During her time as ruler, Egypt lost a lot of power in a place called Canaan. Setnakhte, who was the leader before Ramesses III, removed her from power and made her stepsons’ rules invalid.
Tausret is a shrewd political figure, willing to use force to reach her goals. She prioritizes planning and can make the most of a shaky economy. She also has strong ambush units and access to Vanguard Deployment, Stalk, and Sneak.
- Powerful economic and regional synergies.
- Early Nile access.
- Failures can quickly snowball.
- Best chariot faction.
- Strongest army composition with enough time
Continuing our exploration of Total War Pharaoh‘s playable factions, we’ve turned our attention to the Hittites. The new faction inhabits the lands of Hatti, which rival and occasionally threaten Egypt in the north and Syria in the south.
Unlike the Egyptians, the Hittites are not as focused on building cities and instead favor military units with heavy armor and spear-like attack styles. The unit roster is also a bit more limited in number than the Egyptians.
Kurunta – The Usurper
Kurunta was a ruler in the Hittite Empire who was good at using words to get his way. He had a powerful army with heavily armored spear chariots that were great at attacking head-on. However, his cities didn’t produce enough resources, and he wasn’t as good at fighting in direct battles as other Egyptian rulers.
In Total War Pharaoh, Kurunta is portrayed as a violent man who craves power and glory. However, we don’t know much about the real Kurunta except that he rebelled against Hattusa.
- Good at plots.
- Exploits weakness outside of battle.
- Struggles in direct engagements.
- Heavily armored troops, no ranged units.
Suppiluliuma – The Defender
Suppiluliuma is a powerful king of an ancient civilization called the Hittites. He has a strong army that specializes in heavy and medium armored units, including powerful chariots. Although his army may not be as good in ranged attacks and quick movements as other armies in Total War Pharaoh, they make up for it with their incredible strength and raw power.
Suppiluliuma is determined to save his kingdom from falling, and he isn’t afraid to use any tactics to secure victory, even if it means using deception and sabotage. He starts Total War Pharaoh as a Great King, which means he has access to the best Hittite units.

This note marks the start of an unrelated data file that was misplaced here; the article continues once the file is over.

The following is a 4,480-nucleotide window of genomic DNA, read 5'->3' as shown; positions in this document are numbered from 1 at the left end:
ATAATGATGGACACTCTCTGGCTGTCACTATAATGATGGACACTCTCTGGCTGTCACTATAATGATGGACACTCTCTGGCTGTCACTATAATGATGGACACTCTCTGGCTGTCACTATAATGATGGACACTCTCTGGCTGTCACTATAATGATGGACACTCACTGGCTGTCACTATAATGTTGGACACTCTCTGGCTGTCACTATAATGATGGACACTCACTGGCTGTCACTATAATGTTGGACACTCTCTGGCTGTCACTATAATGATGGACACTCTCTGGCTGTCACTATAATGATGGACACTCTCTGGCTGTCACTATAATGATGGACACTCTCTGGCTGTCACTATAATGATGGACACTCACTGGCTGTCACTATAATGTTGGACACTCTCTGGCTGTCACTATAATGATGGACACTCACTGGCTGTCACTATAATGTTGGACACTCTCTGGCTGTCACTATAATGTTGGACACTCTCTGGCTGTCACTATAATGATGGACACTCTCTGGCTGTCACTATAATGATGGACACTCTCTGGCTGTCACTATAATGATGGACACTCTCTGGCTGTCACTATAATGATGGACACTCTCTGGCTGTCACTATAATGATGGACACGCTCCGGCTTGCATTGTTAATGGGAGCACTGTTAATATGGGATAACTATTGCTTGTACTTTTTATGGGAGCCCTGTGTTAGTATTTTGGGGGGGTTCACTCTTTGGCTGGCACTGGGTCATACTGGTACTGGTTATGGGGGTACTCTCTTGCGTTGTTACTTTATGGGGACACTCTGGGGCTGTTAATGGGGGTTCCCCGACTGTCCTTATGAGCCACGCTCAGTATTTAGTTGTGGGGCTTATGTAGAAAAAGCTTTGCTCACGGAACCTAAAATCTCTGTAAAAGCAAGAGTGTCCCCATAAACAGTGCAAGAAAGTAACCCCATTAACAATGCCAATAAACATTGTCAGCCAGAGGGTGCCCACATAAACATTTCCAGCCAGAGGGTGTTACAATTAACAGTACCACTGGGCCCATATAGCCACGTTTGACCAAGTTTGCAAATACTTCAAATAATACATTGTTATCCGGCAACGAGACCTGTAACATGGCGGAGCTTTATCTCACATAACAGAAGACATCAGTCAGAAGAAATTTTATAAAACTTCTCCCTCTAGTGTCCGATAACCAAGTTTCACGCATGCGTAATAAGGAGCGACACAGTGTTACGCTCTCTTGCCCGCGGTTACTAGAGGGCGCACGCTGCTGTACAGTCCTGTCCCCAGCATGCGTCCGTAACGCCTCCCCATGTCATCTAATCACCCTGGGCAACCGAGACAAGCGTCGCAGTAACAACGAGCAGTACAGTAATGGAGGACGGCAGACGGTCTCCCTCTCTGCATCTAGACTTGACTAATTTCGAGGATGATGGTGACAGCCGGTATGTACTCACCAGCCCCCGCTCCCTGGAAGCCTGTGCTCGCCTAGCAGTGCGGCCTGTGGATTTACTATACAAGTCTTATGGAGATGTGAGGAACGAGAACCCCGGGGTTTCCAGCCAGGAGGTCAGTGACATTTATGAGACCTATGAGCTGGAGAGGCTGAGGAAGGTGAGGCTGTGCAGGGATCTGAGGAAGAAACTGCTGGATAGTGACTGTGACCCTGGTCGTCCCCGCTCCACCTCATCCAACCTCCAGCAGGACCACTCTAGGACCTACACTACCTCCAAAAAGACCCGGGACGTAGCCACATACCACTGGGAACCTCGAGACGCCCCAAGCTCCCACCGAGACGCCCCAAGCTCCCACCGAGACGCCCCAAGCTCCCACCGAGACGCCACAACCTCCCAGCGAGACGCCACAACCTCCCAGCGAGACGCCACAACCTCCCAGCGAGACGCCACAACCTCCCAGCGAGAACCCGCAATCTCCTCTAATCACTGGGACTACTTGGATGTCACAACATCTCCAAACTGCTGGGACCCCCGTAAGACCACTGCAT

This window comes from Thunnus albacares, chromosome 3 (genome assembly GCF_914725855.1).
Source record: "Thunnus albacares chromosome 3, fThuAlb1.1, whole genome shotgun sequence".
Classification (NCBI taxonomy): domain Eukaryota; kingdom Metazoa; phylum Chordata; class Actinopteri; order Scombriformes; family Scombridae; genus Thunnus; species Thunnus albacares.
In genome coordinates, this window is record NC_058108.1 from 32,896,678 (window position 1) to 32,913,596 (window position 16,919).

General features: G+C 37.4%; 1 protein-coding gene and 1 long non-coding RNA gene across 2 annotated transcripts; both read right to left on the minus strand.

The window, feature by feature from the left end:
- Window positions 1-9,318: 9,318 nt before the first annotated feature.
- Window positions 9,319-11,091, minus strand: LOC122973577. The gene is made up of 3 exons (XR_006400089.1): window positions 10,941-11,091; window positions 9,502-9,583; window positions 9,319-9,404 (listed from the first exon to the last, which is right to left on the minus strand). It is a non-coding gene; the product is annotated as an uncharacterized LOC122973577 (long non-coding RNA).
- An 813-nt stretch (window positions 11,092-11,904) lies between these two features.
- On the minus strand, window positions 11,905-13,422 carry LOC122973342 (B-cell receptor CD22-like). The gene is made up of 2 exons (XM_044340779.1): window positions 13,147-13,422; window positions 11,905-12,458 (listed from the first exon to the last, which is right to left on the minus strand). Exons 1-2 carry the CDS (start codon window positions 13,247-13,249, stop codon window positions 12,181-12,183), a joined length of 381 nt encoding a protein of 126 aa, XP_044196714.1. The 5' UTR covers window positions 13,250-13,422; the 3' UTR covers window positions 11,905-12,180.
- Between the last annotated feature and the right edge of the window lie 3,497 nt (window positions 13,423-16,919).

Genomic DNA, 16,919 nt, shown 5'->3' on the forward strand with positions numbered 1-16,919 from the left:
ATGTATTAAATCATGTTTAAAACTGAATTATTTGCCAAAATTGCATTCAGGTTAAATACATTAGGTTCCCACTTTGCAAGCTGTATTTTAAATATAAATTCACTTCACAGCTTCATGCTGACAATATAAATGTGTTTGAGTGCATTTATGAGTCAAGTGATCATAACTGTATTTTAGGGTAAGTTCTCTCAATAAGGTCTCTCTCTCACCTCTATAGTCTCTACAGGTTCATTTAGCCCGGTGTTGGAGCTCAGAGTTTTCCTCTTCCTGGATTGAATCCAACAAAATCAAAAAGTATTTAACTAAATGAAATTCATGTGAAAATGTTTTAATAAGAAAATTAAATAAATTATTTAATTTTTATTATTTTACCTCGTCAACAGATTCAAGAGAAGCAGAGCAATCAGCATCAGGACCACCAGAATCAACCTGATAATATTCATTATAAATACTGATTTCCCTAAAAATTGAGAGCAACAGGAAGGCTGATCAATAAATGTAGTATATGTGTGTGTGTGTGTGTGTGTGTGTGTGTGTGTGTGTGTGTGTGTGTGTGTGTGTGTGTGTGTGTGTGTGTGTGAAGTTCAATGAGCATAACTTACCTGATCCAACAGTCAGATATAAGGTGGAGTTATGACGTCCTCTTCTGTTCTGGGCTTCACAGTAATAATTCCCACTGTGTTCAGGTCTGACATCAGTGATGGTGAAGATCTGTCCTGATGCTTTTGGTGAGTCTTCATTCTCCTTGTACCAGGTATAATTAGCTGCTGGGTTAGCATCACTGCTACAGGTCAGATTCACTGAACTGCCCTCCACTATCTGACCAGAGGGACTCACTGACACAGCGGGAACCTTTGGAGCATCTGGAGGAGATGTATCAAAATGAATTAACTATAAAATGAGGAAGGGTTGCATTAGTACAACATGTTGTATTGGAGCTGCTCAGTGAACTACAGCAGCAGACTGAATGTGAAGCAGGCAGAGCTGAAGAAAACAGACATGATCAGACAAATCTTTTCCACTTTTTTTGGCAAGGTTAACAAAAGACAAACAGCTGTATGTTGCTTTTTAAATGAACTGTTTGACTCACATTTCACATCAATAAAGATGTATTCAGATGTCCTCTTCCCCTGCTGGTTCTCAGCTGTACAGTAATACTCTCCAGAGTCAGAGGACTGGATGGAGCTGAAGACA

In addition, Suppiluliuma is known for his wise political decisions and is often well-advised. His unique structures help improve resource production, which is vital to maintaining a strong kingdom.
- Measured campaign pace.
- Frequent battles.
- Faces war on multiple fronts.
- Fragile economy.
- Lots of medium and heavy units.
- Powerful chariots.
- Strong defense, weak ranged options.
In the latest entry from Creative Assembly, we also get a glimpse into the tribes of Canaan and their leaders, Irsu and Bay. Even though they are not as popular as Egypt or the Hittites, the Canaanites are still a powerful force that should not be underestimated in Total War Pharaoh.
The Canaanites are a trading culture that excels in court politics and intrigue. They have the best unit cities and can achieve a powerful army composition with time. They do have a weak defense and are easily outmatched in battle, but they can compensate with cunning and court manipulation.
Irsu – The Ravager
Irsu is a very determined warrior who prefers to solve disagreements by fighting rather than talking. He commands a group of highly skilled soldiers who are good at adapting to different situations. His army consists of tough soldiers who fight on foot, skilled archers, and fast-moving chariots that can charge into battle. He has access to special powers that let him do two important things every turn. These powers help keep his soldiers happy and loyal and make it easier and cheaper to recruit new soldiers.
Irsu is very good at attacking and looting other places for treasure. He doesn’t care about owning land or buildings but enjoys taking things from other people. His army is made up of strong soldiers who wear heavy armor and are very difficult to beat. People are afraid of him because he is so determined and ruthless. However, his love for fighting might eventually lead to his downfall.
- Sacking and plundering.
- Vast profits from battle.
- Little land ownership.
- Resources dry up if he stops fighting.
- Tough and heavy units.
- Strong armor.
- Fast recruitment.
Bay – The Schemer
Bay, on the other hand, thrives not on the battlefield but in society’s shadows, using scheming and influence to gain allies. A master manipulator, Bay believes diplomacy and manipulation are the keys to power. He starts Total War Pharaoh with a high standing in the Egyptian courts, and his unique buildings bolster workforce growth, resource production, and influence gains with non-Egyptian factions.
- Master of intrigues and court politics.
- Strong diplomacy.
- Often outmatched in battle.
- Strong ambush units.
- Access to Vanguard Deployment, Stalk, and Sneak.
- Weak face-to-face units and chariots.
- Can take units from others.